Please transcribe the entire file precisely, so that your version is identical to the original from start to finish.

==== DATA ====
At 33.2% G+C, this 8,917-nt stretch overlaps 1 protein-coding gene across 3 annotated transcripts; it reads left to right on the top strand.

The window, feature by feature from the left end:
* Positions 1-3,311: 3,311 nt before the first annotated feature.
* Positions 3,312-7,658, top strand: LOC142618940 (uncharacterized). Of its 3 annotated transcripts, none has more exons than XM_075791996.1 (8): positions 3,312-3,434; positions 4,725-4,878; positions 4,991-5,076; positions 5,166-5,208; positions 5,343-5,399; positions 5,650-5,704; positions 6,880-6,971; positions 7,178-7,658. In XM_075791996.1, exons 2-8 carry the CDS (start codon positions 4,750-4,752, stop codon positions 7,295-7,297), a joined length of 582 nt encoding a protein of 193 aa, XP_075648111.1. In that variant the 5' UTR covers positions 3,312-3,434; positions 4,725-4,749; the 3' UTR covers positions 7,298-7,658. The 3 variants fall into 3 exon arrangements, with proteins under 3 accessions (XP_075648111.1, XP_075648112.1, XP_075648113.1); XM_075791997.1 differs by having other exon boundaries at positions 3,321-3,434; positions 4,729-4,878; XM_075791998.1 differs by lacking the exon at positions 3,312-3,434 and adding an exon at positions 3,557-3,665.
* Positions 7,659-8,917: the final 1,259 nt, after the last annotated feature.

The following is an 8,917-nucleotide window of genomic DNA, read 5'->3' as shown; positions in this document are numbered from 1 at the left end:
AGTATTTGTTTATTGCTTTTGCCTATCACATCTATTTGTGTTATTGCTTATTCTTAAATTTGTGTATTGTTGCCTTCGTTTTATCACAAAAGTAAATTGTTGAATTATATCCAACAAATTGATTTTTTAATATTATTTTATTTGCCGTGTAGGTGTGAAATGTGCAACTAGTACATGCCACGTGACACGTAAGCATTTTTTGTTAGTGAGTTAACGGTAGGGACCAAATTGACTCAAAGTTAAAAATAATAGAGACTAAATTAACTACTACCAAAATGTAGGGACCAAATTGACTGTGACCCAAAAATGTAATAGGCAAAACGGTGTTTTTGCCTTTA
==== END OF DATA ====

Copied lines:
At 33.2% G+C, this 8,917-nt stretch overlaps 1 protein-coding gene across 3 annotated transcripts; it reads left to right on the top strand.

The window, feature by feature from the left end:
* Positions 1-3,311: 3,311 nt before the first annotated feature.
* Positions 3,312-7,658, top strand: LOC142618940 (uncharacterized). Of its 3 annotated transcripts, none has more exons than XM_075791996.1 (8): positions 3,312-3,434; positions 4,725-4,878; positions 4,991-5,076; positions 5,166-5,208; positions 5,343-5,399; positions 5,650-5,704; positions 6,880-6,971; positions 7,178-7,658. In XM_075791996.1, exons 2-8 carry the CDS (start codon positions 4,750-4,752, stop codon positions 7,295-7,297), a joined length of 582 nt encoding a protein of 193 aa, XP_075648111.1. In that variant the 5' UTR covers positions 3,312-3,434; positions 4,725-4,749; the 3' UTR covers positions 7,298-7,658. The 3 variants fall into 3 exon arrangements, with proteins under 3 accessions (XP_075648111.1, XP_075648112.1, XP_075648113.1); XM_075791997.1 differs by having other exon boundaries at positions 3,321-3,434; positions 4,729-4,878; XM_075791998.1 differs by lacking the exon at positions 3,312-3,434 and adding an exon at positions 3,557-3,665.
* Positions 7,659-8,917: the final 1,259 nt, after the last annotated feature.

The following is an 8,917-nucleotide window of genomic DNA, read 5'->3' as shown; positions in this document are numbered from 1 at the left end:
AGTATTTGTTTATTGCTTTTGCCTATCACATCTATTTGTGTTATTGCTTATTCTTAAATTTGTGTATTGTTGCCTTCGTTTTATCACAAAAGTAAATTGTTGAATTATATCCAACAAATTGATTTTTTAATATTATTTTATTTGCCGTGTAGGTGTGAAATGTGCAACTAGTACATGCCACGTGACACGTAAGCATTTTTTGTTAGTGAGTTAACGGTAGGGACCAAATTGACTCAAAGTTAAAAATAATAGAGACTAAATTAACTACTACCAAAATGTAGGGACCAAATTGACTGTGACCCAAAAATGTAATAGGCAAAACGGTGTTTTTGCCTTTA